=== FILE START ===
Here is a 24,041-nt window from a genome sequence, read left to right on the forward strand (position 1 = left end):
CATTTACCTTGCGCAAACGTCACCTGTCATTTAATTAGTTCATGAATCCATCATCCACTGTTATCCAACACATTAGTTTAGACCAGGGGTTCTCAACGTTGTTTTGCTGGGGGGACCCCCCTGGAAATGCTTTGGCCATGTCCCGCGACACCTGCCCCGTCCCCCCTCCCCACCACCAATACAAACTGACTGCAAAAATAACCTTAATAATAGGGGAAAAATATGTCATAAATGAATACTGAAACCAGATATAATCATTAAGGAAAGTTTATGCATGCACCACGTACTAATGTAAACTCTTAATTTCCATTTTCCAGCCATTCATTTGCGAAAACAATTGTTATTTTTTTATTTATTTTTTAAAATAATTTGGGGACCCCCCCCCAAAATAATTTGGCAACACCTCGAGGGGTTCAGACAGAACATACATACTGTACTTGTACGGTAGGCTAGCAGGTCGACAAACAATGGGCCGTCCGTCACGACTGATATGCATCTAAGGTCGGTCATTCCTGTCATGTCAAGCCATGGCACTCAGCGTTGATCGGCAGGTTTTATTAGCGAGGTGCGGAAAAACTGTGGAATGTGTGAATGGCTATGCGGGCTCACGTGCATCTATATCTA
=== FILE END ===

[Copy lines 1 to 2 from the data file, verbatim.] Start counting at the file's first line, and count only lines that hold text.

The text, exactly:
Here is a 24,041-nt window from a genome sequence, read left to right on the forward strand (position 1 = left end):
CATTTACCTTGCGCAAACGTCACCTGTCATTTAATTAGTTCATGAATCCATCATCCACTGTTATCCAACACATTAGTTTAGACCAGGGGTTCTCAACGTTGTTTTGCTGGGGGGACCCCCCTGGAAATGCTTTGGCCATGTCCCGCGACACCTGCCCCGTCCCCCCTCCCCACCACCAATACAAACTGACTGCAAAAATAACCTTAATAATAGGGGAAAAATATGTCATAAATGAATACTGAAACCAGATATAATCATTAAGGAAAGTTTATGCATGCACCACGTACTAATGTAAACTCTTAATTTCCATTTTCCAGCCATTCATTTGCGAAAACAATTGTTATTTTTTTATTTATTTTTTAAAATAATTTGGGGACCCCCCCCCAAAATAATTTGGCAACACCTCGAGGGGTTCAGACAGAACATACATACTGTACTTGTACGGTAGGCTAGCAGGTCGACAAACAATGGGCCGTCCGTCACGACTGATATGCATCTAAGGTCGGTCATTCCTGTCATGTCAAGCCATGGCACTCAGCGTTGATCGGCAGGTTTTATTAGCGAGGTGCGGAAAAACTGTGGAATGTGTGAATGGCTATGCGGGCTCACGTGCATCTATATCTA